Posted on behalf of Jeff Ford, Director, Client Services

COVID-19, or novel coronavirus, is here. It’s affecting our lives in innumerable ways. We’re being encouraged to stay home and away from others. Many businesses have had to close their doors temporarily. In the Healthcare Tech industry, many of us are fortunate enough to be able to continue our work remotely. This creates unique challenges for employees and managers. As someone who is typically in the office but manages a mixed staff both local and remote, I’d like to discuss some tips to working and managing remotely.

You’re going to have the same number of meetings and email contacts you have in a typical day, that won’t change. What will change is you will lose the times you stop into a coworker’s office to ask a quick question, grabbing lunch together to discuss solutions to an issue you were stuck on or lingering in the conference room after a meeting to further discuss a point that was brought up. I know “more meetings” is a bad word these days, but I’m going to recommend it here. Some employees will try to figure an issue out on their own, not wanting to ask for help until they desperately need it. A quick one-on-one with them could get them to voice their issues and get to the bottom of it more quickly. Don’t view it as a waste of time, see it as an office stop in. Think about scheduling 15 minutes with each of your employees 1-2 times during the week beyond what you already have in place.

Stay personal
So yes, there’s the “work talk” discussed above. But often overlooked in the remote work landscape is the personal side of things.  Studies have shown the social relationships among coworkers and supervisors are strongly related to overall job satisfaction. Positive social relationships are also associated with lower stress levels. During your one-on-ones, initiate some of the personal discussions you would in the office. Create a virtual water cooler via your Instant Messages so there’s not a Pavlovian response that as soon as you say “Hi,” they know a work request is coming. On Mondays, do you typically stop by your coworker’s office to discuss a Sunday night TV show you both watch? Keep that habit via IM or a quick phone call. Don’t be a “workbot,” continue those personal connections that build trust and a true team environment.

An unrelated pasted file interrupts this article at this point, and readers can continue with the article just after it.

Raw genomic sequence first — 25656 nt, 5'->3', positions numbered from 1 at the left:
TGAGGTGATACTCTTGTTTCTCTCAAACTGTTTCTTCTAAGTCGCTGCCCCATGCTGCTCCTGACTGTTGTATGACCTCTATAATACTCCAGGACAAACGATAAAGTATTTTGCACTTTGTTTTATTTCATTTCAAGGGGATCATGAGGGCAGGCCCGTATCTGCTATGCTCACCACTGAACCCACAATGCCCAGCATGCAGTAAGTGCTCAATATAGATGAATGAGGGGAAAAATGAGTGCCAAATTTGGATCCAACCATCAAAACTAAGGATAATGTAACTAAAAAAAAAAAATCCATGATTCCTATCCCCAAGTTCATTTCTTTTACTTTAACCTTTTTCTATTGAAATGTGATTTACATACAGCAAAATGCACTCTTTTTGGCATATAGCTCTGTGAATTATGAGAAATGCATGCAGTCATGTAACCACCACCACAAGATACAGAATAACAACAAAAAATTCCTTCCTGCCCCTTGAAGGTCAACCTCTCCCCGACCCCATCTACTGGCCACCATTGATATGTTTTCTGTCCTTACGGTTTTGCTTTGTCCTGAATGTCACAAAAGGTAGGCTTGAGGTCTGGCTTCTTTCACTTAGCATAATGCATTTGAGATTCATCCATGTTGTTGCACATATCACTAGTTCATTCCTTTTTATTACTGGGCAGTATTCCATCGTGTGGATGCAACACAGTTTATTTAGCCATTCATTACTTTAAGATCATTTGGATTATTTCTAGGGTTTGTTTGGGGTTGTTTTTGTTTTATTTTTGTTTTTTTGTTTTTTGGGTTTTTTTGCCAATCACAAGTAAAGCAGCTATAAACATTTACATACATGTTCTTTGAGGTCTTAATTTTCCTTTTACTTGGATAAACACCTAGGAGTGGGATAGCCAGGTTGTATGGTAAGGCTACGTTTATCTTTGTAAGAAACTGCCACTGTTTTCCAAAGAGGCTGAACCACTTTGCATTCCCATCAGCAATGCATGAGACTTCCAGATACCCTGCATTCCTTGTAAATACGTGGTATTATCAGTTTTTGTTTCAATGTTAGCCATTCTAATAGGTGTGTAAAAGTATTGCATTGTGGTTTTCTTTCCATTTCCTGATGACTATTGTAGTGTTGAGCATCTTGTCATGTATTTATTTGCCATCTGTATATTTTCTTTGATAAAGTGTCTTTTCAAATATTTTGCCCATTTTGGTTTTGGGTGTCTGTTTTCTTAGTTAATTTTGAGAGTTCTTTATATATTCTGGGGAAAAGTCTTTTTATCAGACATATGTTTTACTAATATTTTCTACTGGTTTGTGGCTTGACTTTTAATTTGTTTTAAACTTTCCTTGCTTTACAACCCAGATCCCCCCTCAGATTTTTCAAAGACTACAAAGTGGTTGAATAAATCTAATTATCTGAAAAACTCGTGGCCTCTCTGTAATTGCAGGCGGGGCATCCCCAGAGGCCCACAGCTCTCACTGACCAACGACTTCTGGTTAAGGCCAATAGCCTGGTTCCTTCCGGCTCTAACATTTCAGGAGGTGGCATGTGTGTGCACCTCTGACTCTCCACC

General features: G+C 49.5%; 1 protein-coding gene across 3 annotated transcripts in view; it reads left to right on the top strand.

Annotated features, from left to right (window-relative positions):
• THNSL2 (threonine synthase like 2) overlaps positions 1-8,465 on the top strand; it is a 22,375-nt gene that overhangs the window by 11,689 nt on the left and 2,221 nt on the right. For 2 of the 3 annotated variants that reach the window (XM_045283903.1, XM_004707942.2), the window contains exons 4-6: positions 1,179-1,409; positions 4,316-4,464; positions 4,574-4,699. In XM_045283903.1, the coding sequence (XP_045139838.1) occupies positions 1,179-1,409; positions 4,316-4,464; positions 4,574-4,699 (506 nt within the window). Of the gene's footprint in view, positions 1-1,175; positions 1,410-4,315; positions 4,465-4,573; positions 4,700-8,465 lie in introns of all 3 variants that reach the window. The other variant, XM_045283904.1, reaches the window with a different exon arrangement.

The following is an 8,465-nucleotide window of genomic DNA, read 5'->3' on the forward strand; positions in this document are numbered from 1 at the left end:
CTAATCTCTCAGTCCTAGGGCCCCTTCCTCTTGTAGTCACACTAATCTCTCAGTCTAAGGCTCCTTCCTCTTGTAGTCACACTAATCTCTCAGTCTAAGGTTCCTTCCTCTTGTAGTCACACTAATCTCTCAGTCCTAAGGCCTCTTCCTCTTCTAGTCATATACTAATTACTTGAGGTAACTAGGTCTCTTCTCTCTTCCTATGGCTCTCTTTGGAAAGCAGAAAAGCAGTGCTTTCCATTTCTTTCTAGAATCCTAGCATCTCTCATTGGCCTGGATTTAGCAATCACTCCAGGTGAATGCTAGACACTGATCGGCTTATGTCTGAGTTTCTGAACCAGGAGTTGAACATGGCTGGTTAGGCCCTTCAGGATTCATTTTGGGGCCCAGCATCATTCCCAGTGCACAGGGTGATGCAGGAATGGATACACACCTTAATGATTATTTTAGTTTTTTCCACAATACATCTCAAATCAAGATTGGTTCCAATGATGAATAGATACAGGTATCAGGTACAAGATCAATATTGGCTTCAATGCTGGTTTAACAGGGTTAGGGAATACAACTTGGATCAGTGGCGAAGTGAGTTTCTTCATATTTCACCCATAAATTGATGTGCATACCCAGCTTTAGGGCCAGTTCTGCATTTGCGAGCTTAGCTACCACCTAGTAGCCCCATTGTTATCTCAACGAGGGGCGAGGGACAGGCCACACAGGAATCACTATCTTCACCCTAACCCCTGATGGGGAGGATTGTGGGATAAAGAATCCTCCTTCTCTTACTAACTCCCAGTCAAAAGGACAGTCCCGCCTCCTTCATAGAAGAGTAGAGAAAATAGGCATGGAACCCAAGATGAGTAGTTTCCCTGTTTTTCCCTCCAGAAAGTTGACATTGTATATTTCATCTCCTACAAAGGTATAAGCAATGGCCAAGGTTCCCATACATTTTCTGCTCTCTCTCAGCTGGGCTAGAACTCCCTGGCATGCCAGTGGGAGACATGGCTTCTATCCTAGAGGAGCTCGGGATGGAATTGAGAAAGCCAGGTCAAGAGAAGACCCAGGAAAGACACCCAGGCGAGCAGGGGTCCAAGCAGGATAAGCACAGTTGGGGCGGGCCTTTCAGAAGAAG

Context is everything
That sarcastic wit you’re known for in the office? It may not come through the same over email or IM.  Or maybe you swerve in the other direction, and your dry, informative email comes off as cold. With face-to-face conversations, it’s been said up to 55% of communication is non-verbal. When speaking virtually, you are losing body language, facial expressions, and posture. It becomes doubly important to think about how your emails will be received. Try to read your email from the perspective of those that will be receiving it. Try to add a little of your personality to it if appropriate. Make sure your email is delivering both the message and tone that you are aiming for.

Be flexible
Working remotely is not new, but the current situation we’re in is certainly unique. You and your employees are not going to have the typical work environment right now. Kids will be home. Spouses will be trying to work, possibly sharing a phone line and internet bandwidth. Our thoughts around the typical 9-5 will have to evolve. So, try not to call people out of the blue. There may be a crying kid or a barking dog. When possible, send an IM or email first asking if now is a good time for a call. Meeting notes can come out 20 minutes later if you need to let the dog out. That documentation can be done tonight after the kids go to bed. Yes, there is always time sensitive work and that will still need to be prioritized. But work with your team on what needs to be done now and what can be done during flex times.

Trust and Appreciation
With what I’ve said in the paragraph above, this may be the most important thing to remember. You hired your staff for a reason. They are trained professionals. Trust them. Trust that, just like you, they are doing their best in this situation. They’re working hard. Just as they didn’t need babysitting when they were in the office, they don’t need micromanagement now. And remember to recognize the hard work they’re doing virtually, since you won’t be able to poke your head in their office to thank them for the way they handled that tricky project today. Never lose sight of the fact that we’re all people on the other side of that laptop screen!